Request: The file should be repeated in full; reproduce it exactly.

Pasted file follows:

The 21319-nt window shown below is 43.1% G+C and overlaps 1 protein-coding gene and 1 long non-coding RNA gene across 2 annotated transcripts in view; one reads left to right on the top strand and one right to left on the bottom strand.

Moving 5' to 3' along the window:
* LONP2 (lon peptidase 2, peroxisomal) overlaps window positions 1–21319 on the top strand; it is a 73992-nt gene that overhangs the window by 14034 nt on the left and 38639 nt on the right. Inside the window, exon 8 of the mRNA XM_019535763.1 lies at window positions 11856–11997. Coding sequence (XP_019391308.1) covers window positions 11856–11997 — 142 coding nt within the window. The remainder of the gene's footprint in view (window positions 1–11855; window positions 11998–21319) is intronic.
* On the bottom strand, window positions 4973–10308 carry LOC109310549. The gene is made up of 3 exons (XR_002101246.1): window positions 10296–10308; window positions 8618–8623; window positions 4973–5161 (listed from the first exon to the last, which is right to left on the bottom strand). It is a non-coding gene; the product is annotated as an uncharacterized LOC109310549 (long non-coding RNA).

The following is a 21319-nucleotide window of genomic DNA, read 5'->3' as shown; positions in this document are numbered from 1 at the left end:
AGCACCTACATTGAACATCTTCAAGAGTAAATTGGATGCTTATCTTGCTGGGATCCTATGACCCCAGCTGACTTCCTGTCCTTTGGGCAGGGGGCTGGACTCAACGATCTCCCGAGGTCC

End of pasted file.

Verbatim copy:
The 21319-nt window shown below is 43.1% G+C and overlaps 1 protein-coding gene and 1 long non-coding RNA gene across 2 annotated transcripts in view; one reads left to right on the top strand and one right to left on the bottom strand.

Moving 5' to 3' along the window:
* LONP2 (lon peptidase 2, peroxisomal) overlaps window positions 1–21319 on the top strand; it is a 73992-nt gene that overhangs the window by 14034 nt on the left and 38639 nt on the right. Inside the window, exon 8 of the mRNA XM_019535763.1 lies at window positions 11856–11997. Coding sequence (XP_019391308.1) covers window positions 11856–11997 — 142 coding nt within the window. The remainder of the gene's footprint in view (window positions 1–11855; window positions 11998–21319) is intronic.
* On the bottom strand, window positions 4973–10308 carry LOC109310549. The gene is made up of 3 exons (XR_002101246.1): window positions 10296–10308; window positions 8618–8623; window positions 4973–5161 (listed from the first exon to the last, which is right to left on the bottom strand). It is a non-coding gene; the product is annotated as an uncharacterized LOC109310549 (long non-coding RNA).

The following is a 21319-nucleotide window of genomic DNA, read 5'->3' as shown; positions in this document are numbered from 1 at the left end:
AGCACCTACATTGAACATCTTCAAGAGTAAATTGGATGCTTATCTTGCTGGGATCCTATGACCCCAGCTGACTTCCTGTCCTTTGGGCAGGGGGCTGGACTCAACGATCTCCCGAGGTCC